As Katherine and Jack, Stephanie Styles and Dan DeLuca have believable chemistry, being the only romantic couple in the musical. The book does not allow much time for these two to fall in love, and in the wrong hands could have become shtick, schmaltzy, and fake. But their sincerity genuinely shows two people that fall in love; their honesty gives the subtext room to breathe so they connect naturally. Styles and DeLuca’s performance together are quite impressive to watch unfold on stage. At the reviewed performance you could hear many of the girls in the upper levels squeal with delight loudly.
The scene stealers and stars of Newsies are the male performers that make up the paperboys. The way they execute mind-blowing, extremely difficult choreography will have you gasping in awe and applauding constantly. They bring the house down with such numbers as “Carrying the Banner”, “Seize the Day”, “King of New York”, and the finale.
These insanely-talented performers execute jazz, tap, modern, ballet, and even acrobatics with pure perfection. They fly high into the air with their leaps, and spin at such speed you get dizzy in your seat. The choreography is extremely athletic and precise, and requires massive amounts of energy. And they pull it off! I was blown away by their unison - from their leaps to their spins, they all were in sync. Their front and back flips remind me of Cirque du Soleil! And through all that, they also have to sing! Their vocalizations sound marvelous, right down to the harmonies. Acting is spot on, both individually and as an ensemble. The New York dialects sound authentic, and they know how to inject great comedy in several scenes. Each had so much energy you have to wonder if they are given intravenous doses of Red Bull off stage! All their big, choreographed numbers were met with prolonged thunderous applause, cheers and whistles from the audience – all well deserved. And wait until you see what they do for the finale!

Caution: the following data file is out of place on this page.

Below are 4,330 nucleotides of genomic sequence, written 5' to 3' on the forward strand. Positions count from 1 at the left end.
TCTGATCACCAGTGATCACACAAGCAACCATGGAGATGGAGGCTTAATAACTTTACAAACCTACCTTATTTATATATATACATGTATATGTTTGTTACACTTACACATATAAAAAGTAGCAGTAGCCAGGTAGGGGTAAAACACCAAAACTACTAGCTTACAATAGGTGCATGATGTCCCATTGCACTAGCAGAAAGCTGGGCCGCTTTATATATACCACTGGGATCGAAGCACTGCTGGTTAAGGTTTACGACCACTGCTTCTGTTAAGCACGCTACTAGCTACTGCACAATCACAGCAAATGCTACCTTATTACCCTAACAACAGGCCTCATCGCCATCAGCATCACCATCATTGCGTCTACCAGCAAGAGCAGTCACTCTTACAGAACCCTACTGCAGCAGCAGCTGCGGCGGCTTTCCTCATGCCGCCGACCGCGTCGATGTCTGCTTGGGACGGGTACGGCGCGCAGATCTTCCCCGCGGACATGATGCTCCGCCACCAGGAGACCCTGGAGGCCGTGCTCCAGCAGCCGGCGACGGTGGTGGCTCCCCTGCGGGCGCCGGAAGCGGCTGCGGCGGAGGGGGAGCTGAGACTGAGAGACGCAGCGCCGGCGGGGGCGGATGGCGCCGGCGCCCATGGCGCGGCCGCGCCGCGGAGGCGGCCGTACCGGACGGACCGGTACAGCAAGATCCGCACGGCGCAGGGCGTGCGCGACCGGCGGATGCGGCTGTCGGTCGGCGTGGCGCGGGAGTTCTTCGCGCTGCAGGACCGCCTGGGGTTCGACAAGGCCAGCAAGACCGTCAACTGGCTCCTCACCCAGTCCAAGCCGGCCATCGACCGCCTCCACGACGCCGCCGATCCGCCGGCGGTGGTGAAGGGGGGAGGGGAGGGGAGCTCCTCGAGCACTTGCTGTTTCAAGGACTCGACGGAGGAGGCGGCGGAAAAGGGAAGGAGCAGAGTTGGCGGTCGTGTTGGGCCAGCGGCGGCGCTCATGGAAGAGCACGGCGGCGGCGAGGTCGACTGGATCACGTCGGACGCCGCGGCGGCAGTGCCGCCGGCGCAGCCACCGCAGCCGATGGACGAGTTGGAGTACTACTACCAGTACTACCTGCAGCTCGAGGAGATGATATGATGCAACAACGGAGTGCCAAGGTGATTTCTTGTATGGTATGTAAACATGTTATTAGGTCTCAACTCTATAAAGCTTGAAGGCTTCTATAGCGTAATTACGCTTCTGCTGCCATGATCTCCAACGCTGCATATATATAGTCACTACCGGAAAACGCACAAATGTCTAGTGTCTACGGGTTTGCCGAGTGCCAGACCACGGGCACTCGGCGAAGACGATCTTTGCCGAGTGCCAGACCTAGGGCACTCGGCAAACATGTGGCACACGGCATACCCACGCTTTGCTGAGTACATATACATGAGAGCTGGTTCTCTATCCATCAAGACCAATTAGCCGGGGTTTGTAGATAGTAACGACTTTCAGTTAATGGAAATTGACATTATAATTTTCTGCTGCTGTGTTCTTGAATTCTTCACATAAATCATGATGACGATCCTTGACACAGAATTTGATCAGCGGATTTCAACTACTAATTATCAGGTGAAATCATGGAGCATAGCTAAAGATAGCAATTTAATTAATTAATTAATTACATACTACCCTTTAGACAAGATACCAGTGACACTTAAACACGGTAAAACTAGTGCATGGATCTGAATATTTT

The triple threat actors that stole the show are Mark Aldrich, Evan Autio, Josh Burrage, DeMarius Copes, Benjamin Cook, Julian DeGuzman, Nico DeJesus, Sky Flaherty, Jeff Heimbrock, Stephen Hernandez, Jordan Samuels, Jack Sippel, and Chaz Wolcott.
Disney has spared no expense for the Newsies national tour and it reveals itself onstage, from the design down to the talent. The tour is booked two years in advance, that’s how much in demand the musical is! Disney’s Newsies is an electrifying, riveting, sensational musical, and a production you will want to see more than once!
AT&T Performing Arts Center
Winspear Opera House
2403 Flora Street
Dallas, TX 75201
Plays through May 10th
Tuesday-Thursday at 8:00 pm, Friday-Saturday at 8:00 pm, Sunday at 7:30 pm, and Saturday-Sunday at 2:00 pm. There is an additional matinee on Thursday, May 7th, at 2:00 pm. (Good prices then!)
Tickets range from $35.00-$180.00, depending on day and seating.
For information and to purchase tickets, go to www.attpac.org, call the box office at 214-880-0202 or go to the AT&T Performing Arts Center Information Center at 2353 Flora Street (Mon. 10 am-6 pm, Tues.-Sat. 10 am-9 pm, and Sun. 10 am-6:00 pm).
**Please Note - Buyers are reminded that the AT&T Performing Arts Center Information Center Box Office is the only official retail ticket outlet for all performances at the Winspear Opera House. Ticket buyers who purchase tickets from a ticket broker or any third party should be aware that the Winspear Opera House is unable to reprint or replace lost or stolen tickets and is unable to contact patrons with information regarding time changes or other pertinent updates regarding the performance.